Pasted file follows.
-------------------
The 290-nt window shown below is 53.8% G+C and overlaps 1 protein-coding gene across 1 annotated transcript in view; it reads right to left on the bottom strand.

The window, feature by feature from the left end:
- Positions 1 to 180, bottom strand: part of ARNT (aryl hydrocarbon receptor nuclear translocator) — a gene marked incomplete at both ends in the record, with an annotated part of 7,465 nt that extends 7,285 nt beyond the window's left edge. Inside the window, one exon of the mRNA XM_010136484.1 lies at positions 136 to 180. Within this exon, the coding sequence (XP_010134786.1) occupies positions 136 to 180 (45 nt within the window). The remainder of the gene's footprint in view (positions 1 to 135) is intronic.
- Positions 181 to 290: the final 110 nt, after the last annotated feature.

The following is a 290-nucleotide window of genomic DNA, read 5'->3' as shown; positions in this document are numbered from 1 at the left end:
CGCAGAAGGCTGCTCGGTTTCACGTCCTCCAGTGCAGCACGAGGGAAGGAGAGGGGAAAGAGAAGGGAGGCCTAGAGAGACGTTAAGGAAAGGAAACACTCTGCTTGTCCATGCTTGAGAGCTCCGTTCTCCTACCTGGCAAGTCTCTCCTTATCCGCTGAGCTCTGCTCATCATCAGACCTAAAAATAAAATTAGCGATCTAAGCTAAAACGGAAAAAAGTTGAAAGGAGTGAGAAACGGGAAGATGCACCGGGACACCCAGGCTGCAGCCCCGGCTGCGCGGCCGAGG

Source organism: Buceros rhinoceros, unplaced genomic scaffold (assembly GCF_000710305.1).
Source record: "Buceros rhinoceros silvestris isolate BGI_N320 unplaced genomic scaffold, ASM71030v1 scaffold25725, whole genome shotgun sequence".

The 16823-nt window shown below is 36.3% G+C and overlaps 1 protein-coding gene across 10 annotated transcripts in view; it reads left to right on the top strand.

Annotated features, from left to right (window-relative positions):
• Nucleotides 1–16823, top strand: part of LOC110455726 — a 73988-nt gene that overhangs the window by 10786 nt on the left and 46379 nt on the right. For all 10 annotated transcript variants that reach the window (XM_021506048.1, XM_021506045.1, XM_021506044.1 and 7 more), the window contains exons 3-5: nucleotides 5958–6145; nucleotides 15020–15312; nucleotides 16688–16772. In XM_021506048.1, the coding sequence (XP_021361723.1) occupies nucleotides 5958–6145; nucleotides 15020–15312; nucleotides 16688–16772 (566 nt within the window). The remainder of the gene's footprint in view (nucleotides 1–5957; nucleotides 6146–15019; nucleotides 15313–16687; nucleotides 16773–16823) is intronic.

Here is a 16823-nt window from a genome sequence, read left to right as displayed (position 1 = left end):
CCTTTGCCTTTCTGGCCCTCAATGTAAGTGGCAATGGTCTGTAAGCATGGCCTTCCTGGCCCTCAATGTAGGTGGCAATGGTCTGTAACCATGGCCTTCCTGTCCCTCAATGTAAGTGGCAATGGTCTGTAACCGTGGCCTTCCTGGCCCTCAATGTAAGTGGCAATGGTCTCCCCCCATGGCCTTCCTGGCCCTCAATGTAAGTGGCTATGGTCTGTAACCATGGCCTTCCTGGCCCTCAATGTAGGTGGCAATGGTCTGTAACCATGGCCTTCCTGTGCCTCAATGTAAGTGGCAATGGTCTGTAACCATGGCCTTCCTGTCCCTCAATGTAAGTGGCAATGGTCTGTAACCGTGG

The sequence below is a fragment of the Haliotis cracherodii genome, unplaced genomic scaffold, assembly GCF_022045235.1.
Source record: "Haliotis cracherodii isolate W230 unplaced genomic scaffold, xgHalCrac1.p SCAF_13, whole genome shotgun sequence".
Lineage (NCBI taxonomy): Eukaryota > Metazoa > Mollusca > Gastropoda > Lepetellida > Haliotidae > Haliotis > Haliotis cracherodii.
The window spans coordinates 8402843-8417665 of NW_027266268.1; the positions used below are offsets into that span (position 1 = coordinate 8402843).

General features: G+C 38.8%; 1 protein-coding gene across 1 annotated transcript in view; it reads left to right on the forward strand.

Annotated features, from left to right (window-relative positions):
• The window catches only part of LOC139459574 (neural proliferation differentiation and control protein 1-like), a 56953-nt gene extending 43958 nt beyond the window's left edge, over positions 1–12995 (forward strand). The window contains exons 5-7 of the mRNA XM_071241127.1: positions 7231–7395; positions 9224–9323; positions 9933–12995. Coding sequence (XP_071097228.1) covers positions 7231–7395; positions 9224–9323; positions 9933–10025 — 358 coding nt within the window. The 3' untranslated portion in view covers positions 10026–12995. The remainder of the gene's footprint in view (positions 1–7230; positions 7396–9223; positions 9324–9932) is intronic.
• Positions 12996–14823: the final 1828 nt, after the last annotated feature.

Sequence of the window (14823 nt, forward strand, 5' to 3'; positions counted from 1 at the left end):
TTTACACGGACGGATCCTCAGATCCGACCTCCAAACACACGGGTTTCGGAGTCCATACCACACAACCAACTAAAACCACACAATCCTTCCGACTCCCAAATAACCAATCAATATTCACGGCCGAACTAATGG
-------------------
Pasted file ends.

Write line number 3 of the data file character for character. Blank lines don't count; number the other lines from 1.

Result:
- Positions 1 to 180, bottom strand: part of ARNT (aryl hydrocarbon receptor nuclear translocator) — a gene marked incomplete at both ends in the record, with an annotated part of 7,465 nt that extends 7,285 nt beyond the window's left edge. Inside the window, one exon of the mRNA XM_010136484.1 lies at positions 136 to 180. Within this exon, the coding sequence (XP_010134786.1) occupies positions 136 to 180 (45 nt within the window). The remainder of the gene's footprint in view (positions 1 to 135) is intronic.